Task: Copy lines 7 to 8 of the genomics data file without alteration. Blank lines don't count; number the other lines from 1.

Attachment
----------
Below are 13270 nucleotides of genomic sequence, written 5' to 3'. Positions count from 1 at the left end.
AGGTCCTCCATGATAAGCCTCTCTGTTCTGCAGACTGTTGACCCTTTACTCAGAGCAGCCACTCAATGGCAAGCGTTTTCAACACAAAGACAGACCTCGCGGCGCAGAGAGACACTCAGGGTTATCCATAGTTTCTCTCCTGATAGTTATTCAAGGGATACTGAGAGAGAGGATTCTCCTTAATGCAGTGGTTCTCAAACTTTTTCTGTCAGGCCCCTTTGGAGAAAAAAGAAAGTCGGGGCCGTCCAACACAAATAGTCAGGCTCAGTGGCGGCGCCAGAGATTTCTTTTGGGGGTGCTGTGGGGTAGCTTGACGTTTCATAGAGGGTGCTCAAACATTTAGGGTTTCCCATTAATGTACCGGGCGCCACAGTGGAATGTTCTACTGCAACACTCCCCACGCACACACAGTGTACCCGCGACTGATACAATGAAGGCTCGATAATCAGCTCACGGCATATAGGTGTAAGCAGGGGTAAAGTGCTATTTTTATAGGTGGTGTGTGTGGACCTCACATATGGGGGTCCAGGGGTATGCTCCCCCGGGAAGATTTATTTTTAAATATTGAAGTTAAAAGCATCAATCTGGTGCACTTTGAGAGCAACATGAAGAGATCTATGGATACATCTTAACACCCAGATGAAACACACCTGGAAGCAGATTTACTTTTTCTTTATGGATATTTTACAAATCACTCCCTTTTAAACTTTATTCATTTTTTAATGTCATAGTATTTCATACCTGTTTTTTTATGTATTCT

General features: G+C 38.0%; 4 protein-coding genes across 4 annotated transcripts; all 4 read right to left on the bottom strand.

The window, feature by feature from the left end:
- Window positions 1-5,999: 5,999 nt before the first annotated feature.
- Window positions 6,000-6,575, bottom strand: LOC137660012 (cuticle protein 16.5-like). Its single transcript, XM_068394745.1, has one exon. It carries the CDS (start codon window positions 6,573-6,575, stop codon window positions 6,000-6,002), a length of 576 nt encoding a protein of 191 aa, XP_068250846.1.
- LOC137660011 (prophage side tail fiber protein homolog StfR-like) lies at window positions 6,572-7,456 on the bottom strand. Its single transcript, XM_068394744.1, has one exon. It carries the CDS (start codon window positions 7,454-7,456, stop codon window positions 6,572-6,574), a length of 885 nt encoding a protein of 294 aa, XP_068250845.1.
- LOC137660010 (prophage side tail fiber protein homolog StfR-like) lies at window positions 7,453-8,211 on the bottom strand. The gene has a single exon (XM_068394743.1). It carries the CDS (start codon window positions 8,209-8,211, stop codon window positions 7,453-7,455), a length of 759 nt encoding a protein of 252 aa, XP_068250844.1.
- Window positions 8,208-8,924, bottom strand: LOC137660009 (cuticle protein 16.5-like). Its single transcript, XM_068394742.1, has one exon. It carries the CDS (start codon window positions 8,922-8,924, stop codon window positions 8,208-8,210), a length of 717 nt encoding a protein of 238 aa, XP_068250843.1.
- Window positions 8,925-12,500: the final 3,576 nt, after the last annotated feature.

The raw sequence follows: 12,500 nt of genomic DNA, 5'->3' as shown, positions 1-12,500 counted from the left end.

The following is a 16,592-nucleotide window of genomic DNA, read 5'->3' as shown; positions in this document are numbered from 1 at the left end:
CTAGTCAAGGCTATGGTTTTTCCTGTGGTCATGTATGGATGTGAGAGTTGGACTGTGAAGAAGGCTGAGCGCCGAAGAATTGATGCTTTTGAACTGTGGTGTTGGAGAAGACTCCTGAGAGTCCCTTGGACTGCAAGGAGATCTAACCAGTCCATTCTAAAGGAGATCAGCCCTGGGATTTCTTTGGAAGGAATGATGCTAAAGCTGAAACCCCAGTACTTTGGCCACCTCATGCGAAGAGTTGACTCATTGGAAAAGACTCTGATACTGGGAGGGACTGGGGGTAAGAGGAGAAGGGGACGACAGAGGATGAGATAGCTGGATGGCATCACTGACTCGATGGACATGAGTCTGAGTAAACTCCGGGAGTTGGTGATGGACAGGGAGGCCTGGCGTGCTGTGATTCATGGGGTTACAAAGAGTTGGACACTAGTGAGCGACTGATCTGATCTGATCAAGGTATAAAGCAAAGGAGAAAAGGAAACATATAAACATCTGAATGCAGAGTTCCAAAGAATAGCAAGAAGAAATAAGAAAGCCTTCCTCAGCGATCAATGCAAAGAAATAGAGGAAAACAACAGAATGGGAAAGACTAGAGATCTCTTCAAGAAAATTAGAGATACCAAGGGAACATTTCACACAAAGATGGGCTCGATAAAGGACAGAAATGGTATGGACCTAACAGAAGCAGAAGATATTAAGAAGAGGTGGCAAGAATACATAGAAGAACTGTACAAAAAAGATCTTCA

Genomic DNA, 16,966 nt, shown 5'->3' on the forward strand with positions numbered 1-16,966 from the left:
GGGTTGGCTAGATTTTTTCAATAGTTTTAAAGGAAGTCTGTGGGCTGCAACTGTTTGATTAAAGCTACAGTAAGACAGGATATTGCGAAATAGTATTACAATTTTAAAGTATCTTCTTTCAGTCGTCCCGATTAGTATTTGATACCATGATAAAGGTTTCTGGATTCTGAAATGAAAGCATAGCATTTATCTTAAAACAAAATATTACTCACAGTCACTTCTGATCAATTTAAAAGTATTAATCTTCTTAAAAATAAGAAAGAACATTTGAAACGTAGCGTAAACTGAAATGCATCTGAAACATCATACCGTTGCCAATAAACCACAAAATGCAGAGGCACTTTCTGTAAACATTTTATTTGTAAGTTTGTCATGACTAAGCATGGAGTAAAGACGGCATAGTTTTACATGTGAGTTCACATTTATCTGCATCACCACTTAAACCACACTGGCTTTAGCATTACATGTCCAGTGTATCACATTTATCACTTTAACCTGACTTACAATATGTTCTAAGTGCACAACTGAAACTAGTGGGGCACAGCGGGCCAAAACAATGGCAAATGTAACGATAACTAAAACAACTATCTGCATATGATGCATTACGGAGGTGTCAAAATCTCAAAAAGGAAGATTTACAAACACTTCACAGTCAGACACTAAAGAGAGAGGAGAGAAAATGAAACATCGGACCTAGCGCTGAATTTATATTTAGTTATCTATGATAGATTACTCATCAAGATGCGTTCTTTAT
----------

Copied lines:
- LOC137660011 (prophage side tail fiber protein homolog StfR-like) lies at window positions 6,572-7,456 on the bottom strand. Its single transcript, XM_068394744.1, has one exon. It carries the CDS (start codon window positions 7,454-7,456, stop codon window positions 6,572-6,574), a length of 885 nt encoding a protein of 294 aa, XP_068250845.1.
- LOC137660010 (prophage side tail fiber protein homolog StfR-like) lies at window positions 7,453-8,211 on the bottom strand. The gene has a single exon (XM_068394743.1). It carries the CDS (start codon window positions 8,209-8,211, stop codon window positions 7,453-7,455), a length of 759 nt encoding a protein of 252 aa, XP_068250844.1.